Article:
What Do You Think an Ideal Teacher of ELLs Knows and Can Do?

By Mary Ann Zehr — July 09, 2009 1 min read
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July 27 Update: The comment period has now closed, but you can find the standards document here.

The National Board for Professional Teaching Standards is inviting the public to comment on standards it has developed for what the organization calls “teachers of English as a new language.” I call them teachers of English-language learners. (Find information about the standards-writing process here.)

The standards will be used as a basis for requirements for teachers who become nationally certified as teachers of English as a new language by the organization, a process that is open to content teachers as well as English-as-a-second-language teachers.

Diane Staehr Fenner, a member of the committee that developed the new standards and a senior analyst/ELL specialist for edCount, said, “The philosophy behind [the standards] is teaching English through content. This would apply to a math teacher who is teaching English-language learners.”

She said the standards also apply to bilingual educators. The value of bilingualism and recognition of students’ native languages is a thread throughout the document, she said.

The standards are meant to be met by exceptional teachers who go beyond what most teachers do, Staehr Fenner explained.

The window for commenting on what accomplished ELL teachers should know and be able to do will be open July 13-26. I’m telling you about it now because I’m about to begin a vacation and won’t be around to post the standards document when it is released. You’ll be able to find it here.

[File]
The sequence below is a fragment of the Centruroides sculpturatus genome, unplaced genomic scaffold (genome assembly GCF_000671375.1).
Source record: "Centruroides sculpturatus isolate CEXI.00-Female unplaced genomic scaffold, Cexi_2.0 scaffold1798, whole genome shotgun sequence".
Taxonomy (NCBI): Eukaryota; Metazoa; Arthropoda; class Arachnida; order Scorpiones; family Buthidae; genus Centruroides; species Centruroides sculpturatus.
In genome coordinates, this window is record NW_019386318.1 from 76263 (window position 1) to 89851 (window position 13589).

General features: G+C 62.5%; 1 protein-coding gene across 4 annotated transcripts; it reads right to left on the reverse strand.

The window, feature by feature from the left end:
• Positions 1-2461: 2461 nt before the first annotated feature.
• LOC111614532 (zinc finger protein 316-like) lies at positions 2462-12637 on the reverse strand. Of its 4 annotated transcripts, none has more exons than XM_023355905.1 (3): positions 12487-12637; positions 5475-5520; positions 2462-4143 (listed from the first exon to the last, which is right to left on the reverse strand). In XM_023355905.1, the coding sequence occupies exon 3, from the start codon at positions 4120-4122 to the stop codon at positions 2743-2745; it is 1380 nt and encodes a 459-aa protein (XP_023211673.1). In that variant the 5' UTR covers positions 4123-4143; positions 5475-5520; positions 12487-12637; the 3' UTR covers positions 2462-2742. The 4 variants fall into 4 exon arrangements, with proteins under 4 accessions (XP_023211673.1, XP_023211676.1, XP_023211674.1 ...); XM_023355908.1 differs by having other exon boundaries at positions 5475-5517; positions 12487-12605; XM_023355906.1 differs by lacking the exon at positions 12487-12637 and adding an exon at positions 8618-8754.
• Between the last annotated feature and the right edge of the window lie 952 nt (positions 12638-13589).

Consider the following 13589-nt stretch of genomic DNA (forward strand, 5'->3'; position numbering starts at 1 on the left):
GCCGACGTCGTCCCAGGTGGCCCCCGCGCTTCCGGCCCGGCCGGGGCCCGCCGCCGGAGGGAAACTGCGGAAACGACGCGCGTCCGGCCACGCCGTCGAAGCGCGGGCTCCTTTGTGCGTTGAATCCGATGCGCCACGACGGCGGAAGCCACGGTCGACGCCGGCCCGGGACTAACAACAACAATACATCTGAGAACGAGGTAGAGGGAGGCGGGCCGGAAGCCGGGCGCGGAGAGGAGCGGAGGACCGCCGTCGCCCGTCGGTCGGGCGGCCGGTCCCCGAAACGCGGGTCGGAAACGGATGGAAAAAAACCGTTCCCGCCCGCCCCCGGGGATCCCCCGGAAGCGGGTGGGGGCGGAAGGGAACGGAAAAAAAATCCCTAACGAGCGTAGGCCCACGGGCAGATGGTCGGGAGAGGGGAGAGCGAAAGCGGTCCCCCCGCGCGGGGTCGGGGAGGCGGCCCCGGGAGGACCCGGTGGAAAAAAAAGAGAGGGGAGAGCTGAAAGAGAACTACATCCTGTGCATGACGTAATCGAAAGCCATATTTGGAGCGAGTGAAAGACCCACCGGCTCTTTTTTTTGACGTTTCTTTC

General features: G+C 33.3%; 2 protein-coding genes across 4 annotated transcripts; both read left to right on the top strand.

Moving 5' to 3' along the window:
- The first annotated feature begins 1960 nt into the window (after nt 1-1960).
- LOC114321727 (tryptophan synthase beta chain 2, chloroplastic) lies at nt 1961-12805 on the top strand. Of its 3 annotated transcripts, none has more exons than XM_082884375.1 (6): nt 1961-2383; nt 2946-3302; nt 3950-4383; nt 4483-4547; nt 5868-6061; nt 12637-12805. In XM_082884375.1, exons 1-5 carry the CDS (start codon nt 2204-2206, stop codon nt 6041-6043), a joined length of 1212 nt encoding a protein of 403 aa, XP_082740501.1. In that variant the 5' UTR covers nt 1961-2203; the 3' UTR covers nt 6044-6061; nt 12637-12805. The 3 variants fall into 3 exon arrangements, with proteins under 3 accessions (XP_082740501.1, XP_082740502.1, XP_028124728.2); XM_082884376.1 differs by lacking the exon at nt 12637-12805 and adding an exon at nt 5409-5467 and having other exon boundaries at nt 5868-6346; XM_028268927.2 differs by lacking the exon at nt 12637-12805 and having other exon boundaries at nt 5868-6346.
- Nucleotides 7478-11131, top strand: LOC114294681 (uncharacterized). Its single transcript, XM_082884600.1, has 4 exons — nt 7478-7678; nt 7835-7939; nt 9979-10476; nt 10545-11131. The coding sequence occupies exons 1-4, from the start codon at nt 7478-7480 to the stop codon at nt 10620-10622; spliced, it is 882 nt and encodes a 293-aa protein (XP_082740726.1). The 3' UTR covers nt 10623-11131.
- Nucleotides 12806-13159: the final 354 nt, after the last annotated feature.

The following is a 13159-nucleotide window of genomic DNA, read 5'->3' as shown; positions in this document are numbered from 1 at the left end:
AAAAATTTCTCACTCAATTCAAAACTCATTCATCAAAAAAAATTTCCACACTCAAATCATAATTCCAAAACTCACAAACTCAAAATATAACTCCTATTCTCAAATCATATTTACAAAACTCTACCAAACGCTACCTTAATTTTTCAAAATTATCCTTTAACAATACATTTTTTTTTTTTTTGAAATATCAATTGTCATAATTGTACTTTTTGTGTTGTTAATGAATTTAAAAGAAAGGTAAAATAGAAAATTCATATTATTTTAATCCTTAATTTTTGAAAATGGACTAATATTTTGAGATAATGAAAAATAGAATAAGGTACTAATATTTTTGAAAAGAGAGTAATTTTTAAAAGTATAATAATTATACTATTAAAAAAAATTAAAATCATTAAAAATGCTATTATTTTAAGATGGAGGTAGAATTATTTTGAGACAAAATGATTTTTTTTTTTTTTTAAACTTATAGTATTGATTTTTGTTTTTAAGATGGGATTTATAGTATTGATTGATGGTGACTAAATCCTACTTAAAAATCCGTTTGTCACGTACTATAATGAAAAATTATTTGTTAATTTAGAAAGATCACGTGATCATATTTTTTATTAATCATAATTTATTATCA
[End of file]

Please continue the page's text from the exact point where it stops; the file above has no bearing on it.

I’ve read a draft overview of the standards. It provides a picture of what the ideal teacher of ELLs is like. He or she has a deep knowledge of the English language and understands the language needs of his or her students, for example. He or she makes an effort to partner with parents to support their children’s education. The teacher delivers instruction that is informed by the best research, the overview says.

It also says the final standards document will include an elaboration on various topics underneath the overall standard for what a teacher should know and be able to do. For example, within the standard of knowledge about the English language, the document will elaborate on “academic English language,” “vocabulary,” “phonology,” and other topics.

The new standards are a revision of standards for teachers of ELLs created by the organization in 1998.

A version of this news article first appeared in the Learning the Language blog.